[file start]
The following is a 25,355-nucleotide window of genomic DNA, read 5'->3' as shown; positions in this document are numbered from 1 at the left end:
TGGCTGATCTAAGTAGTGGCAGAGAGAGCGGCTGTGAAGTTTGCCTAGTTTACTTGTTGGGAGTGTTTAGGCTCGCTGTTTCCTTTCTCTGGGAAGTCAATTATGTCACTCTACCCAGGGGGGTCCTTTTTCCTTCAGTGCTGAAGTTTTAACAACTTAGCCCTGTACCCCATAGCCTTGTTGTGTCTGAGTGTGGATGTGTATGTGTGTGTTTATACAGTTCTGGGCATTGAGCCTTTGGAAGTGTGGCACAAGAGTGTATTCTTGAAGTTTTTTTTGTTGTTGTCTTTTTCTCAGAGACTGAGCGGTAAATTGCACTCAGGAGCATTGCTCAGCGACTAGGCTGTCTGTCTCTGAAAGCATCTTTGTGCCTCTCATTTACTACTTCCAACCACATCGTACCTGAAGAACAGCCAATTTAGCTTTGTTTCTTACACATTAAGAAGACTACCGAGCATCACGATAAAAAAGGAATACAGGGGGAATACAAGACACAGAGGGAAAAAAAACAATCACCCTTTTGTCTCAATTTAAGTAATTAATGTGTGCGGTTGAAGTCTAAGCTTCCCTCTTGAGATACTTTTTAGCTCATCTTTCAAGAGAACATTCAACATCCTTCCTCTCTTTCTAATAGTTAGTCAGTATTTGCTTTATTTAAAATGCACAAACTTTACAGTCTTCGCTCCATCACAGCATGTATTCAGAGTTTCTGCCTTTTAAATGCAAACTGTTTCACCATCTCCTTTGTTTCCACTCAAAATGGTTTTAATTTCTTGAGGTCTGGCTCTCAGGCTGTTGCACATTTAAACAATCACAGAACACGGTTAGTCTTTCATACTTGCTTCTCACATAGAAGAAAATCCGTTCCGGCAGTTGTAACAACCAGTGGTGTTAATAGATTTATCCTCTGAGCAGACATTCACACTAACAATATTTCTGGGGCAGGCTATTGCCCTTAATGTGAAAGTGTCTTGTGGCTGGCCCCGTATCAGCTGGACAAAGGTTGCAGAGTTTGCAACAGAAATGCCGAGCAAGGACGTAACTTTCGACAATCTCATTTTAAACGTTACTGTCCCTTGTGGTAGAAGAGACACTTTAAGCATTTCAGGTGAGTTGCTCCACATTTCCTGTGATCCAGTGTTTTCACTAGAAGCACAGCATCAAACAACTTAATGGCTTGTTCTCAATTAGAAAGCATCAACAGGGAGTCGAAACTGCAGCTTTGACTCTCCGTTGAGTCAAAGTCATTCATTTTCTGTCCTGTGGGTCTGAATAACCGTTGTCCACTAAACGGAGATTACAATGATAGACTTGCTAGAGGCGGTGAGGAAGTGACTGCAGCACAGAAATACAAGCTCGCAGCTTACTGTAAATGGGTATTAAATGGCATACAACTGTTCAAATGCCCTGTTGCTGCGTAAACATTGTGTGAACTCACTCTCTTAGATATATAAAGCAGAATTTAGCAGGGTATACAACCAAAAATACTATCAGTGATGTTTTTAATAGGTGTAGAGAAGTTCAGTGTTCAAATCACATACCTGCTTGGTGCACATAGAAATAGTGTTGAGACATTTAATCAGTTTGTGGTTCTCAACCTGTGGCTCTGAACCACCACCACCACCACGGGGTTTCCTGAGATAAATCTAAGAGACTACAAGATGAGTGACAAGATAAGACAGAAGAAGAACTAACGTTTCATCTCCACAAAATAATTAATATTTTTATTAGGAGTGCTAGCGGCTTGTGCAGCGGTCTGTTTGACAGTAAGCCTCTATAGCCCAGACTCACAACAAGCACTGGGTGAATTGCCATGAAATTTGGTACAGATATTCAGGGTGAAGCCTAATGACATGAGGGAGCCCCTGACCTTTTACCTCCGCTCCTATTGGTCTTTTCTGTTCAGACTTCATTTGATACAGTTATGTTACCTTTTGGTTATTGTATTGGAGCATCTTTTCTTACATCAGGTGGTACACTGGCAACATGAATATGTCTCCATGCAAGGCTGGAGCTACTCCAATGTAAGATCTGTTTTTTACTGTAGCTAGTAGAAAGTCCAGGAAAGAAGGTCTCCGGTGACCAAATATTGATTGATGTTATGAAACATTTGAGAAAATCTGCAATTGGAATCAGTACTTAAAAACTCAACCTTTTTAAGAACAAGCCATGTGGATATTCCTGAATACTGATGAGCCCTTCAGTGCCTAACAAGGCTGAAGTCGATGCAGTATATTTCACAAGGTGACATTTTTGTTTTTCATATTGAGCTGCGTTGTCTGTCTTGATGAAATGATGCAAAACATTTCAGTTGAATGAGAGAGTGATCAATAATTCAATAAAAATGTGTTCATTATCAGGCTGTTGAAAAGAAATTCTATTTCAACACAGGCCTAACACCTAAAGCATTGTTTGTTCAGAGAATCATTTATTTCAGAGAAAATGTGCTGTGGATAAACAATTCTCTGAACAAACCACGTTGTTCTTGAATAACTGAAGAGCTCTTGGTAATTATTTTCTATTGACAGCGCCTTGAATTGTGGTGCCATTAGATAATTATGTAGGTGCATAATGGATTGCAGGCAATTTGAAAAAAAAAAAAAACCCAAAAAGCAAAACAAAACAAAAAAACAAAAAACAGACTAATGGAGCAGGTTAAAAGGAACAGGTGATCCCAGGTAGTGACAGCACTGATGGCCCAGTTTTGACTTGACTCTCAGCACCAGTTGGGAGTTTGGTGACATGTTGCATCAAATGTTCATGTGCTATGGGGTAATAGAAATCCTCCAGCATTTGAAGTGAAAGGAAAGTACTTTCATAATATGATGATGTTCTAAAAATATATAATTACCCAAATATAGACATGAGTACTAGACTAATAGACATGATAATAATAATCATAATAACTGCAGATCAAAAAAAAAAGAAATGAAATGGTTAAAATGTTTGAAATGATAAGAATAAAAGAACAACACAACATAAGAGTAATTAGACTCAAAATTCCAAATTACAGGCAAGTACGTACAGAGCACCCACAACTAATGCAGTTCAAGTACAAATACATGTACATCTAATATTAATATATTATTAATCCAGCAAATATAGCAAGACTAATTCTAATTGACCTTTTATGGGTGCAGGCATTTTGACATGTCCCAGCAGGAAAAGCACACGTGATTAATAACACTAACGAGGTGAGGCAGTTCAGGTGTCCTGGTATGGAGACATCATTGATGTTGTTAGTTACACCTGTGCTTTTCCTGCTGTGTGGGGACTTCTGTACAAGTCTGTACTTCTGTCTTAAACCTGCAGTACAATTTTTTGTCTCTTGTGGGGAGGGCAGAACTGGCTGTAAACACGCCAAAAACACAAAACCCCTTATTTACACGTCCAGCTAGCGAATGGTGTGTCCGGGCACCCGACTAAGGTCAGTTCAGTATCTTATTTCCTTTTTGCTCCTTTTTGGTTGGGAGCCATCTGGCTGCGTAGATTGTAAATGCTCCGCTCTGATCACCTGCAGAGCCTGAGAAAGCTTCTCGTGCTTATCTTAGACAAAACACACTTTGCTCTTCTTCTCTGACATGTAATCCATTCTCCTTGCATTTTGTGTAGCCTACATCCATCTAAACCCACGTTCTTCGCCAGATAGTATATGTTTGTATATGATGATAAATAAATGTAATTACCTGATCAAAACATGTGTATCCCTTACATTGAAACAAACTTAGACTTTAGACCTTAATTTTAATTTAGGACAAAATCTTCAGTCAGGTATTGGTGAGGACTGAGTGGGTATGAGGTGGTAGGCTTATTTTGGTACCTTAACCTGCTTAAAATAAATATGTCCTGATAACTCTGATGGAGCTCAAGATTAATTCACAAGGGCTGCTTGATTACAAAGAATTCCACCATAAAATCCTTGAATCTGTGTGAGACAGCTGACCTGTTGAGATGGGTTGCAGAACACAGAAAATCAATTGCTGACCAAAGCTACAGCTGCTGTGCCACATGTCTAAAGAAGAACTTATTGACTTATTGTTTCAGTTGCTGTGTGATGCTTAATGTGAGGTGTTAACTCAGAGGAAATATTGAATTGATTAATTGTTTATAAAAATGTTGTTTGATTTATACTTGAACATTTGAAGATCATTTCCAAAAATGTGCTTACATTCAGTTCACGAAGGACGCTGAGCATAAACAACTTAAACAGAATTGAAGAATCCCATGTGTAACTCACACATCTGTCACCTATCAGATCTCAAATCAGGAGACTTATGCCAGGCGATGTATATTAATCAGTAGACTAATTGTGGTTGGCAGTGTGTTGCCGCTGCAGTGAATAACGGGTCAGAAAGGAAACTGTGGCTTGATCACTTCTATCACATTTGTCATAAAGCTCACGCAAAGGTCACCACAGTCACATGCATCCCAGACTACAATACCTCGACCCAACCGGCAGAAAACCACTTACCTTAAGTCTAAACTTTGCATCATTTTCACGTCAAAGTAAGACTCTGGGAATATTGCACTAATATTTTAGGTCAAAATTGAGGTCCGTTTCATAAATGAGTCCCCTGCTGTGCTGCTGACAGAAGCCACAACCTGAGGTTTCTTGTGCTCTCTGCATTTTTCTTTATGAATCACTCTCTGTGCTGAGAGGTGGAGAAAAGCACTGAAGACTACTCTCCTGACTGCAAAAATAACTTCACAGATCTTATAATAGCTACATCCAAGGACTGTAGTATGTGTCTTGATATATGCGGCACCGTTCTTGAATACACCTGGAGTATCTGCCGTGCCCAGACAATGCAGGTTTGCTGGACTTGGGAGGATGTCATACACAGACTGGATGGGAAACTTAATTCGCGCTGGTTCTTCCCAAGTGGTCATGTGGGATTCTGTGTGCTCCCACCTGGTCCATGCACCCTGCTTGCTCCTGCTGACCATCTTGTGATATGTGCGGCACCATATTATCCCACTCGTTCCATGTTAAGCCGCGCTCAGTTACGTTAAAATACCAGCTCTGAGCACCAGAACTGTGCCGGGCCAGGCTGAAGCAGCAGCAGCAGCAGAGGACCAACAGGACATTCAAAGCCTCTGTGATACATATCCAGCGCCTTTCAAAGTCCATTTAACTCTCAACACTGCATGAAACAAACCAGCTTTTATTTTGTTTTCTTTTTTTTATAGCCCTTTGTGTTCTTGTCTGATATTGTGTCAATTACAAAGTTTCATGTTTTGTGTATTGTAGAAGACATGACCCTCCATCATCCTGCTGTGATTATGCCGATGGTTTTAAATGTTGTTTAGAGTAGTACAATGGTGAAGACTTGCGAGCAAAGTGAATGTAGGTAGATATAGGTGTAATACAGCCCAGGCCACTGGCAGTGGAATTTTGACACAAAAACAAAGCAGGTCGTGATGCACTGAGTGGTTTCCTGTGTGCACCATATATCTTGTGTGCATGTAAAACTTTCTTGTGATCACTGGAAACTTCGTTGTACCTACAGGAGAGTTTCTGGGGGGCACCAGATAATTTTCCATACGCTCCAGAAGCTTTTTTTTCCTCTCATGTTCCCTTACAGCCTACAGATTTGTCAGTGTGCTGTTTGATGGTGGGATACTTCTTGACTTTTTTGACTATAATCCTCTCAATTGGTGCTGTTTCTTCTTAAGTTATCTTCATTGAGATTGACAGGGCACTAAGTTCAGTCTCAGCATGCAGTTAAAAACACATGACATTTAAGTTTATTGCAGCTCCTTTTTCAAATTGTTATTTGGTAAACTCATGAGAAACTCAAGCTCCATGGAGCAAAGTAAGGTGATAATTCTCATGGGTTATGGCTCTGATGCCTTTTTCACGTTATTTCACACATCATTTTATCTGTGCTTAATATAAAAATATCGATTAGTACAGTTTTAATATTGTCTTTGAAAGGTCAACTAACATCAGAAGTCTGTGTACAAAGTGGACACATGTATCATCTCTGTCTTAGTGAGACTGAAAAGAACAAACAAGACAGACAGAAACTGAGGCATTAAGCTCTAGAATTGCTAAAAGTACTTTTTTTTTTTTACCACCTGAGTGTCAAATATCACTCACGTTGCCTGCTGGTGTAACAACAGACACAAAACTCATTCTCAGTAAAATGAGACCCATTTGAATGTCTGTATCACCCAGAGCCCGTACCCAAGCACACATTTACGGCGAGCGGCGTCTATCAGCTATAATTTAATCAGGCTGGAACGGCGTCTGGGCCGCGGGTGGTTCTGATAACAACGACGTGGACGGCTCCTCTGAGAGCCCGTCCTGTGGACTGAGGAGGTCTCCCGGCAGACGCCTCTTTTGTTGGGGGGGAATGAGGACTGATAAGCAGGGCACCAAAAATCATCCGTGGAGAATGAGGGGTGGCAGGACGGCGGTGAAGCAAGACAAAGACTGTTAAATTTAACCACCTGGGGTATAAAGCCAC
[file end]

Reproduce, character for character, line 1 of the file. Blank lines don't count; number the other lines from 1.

The following is a 25,355-nucleotide window of genomic DNA, read 5'->3' as shown; positions in this document are numbered from 1 at the left end: